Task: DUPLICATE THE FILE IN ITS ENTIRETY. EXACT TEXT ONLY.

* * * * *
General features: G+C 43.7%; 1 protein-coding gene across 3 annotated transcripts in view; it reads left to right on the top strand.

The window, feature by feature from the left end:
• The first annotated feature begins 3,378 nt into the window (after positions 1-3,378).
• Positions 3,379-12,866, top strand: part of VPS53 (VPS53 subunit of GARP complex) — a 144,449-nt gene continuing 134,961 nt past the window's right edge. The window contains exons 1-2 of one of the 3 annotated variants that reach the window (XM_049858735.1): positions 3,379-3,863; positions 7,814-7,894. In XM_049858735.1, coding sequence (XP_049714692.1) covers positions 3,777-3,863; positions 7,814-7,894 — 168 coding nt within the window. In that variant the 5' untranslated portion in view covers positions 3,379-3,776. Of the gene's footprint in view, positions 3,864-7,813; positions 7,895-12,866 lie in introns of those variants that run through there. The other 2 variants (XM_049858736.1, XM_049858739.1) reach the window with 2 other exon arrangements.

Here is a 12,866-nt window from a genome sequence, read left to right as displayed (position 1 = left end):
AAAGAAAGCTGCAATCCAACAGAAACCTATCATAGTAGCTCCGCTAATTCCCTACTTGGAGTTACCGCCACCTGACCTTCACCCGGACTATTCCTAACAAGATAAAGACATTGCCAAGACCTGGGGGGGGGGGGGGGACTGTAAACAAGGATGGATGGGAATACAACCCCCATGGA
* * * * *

General features: G+C 43.7%; 1 protein-coding gene across 3 annotated transcripts in view; it reads left to right on the top strand.

The window, feature by feature from the left end:
• The first annotated feature begins 3,378 nt into the window (after positions 1-3,378).
• Positions 3,379-12,866, top strand: part of VPS53 (VPS53 subunit of GARP complex) — a 144,449-nt gene continuing 134,961 nt past the window's right edge. The window contains exons 1-2 of one of the 3 annotated variants that reach the window (XM_049858735.1): positions 3,379-3,863; positions 7,814-7,894. In XM_049858735.1, coding sequence (XP_049714692.1) covers positions 3,777-3,863; positions 7,814-7,894 — 168 coding nt within the window. In that variant the 5' untranslated portion in view covers positions 3,379-3,776. Of the gene's footprint in view, positions 3,864-7,813; positions 7,895-12,866 lie in introns of those variants that run through there. The other 2 variants (XM_049858736.1, XM_049858739.1) reach the window with 2 other exon arrangements.

Here is a 12,866-nt window from a genome sequence, read left to right as displayed (position 1 = left end):
AAAGAAAGCTGCAATCCAACAGAAACCTATCATAGTAGCTCCGCTAATTCCCTACTTGGAGTTACCGCCACCTGACCTTCACCCGGACTATTCCTAACAAGATAAAGACATTGCCAAGACCTGGGGGGGGGGGGGGGACTGTAAACAAGGATGGATGGGAATACAACCCCCATGGA